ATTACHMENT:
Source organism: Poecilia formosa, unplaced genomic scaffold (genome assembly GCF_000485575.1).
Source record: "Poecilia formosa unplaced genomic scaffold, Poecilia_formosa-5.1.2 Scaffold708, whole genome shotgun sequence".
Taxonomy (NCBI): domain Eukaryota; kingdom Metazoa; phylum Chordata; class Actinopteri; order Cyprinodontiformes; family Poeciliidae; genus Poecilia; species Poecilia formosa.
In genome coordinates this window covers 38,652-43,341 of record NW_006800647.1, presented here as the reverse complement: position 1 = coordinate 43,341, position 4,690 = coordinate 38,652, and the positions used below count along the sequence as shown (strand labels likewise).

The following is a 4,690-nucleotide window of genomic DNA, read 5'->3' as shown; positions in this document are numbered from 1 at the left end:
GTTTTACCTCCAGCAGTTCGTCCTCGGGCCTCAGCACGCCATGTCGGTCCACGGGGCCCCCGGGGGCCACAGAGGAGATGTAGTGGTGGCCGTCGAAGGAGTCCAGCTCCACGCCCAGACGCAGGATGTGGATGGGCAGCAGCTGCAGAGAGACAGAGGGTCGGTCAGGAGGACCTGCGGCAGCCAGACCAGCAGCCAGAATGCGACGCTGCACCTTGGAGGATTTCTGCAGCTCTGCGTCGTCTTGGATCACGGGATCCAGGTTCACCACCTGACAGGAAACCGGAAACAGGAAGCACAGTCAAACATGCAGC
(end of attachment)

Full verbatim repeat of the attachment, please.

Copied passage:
Source organism: Poecilia formosa, unplaced genomic scaffold (genome assembly GCF_000485575.1).
Source record: "Poecilia formosa unplaced genomic scaffold, Poecilia_formosa-5.1.2 Scaffold708, whole genome shotgun sequence".
Taxonomy (NCBI): domain Eukaryota; kingdom Metazoa; phylum Chordata; class Actinopteri; order Cyprinodontiformes; family Poeciliidae; genus Poecilia; species Poecilia formosa.
In genome coordinates this window covers 38,652-43,341 of record NW_006800647.1, presented here as the reverse complement: position 1 = coordinate 43,341, position 4,690 = coordinate 38,652, and the positions used below count along the sequence as shown (strand labels likewise).

The following is a 4,690-nucleotide window of genomic DNA, read 5'->3' as shown; positions in this document are numbered from 1 at the left end:
GTTTTACCTCCAGCAGTTCGTCCTCGGGCCTCAGCACGCCATGTCGGTCCACGGGGCCCCCGGGGGCCACAGAGGAGATGTAGTGGTGGCCGTCGAAGGAGTCCAGCTCCACGCCCAGACGCAGGATGTGGATGGGCAGCAGCTGCAGAGAGACAGAGGGTCGGTCAGGAGGACCTGCGGCAGCCAGACCAGCAGCCAGAATGCGACGCTGCACCTTGGAGGATTTCTGCAGCTCTGCGTCGTCTTGGATCACGGGATCCAGGTTCACCACCTGACAGGAAACCGGAAACAGGAAGCACAGTCAAACATGCAGC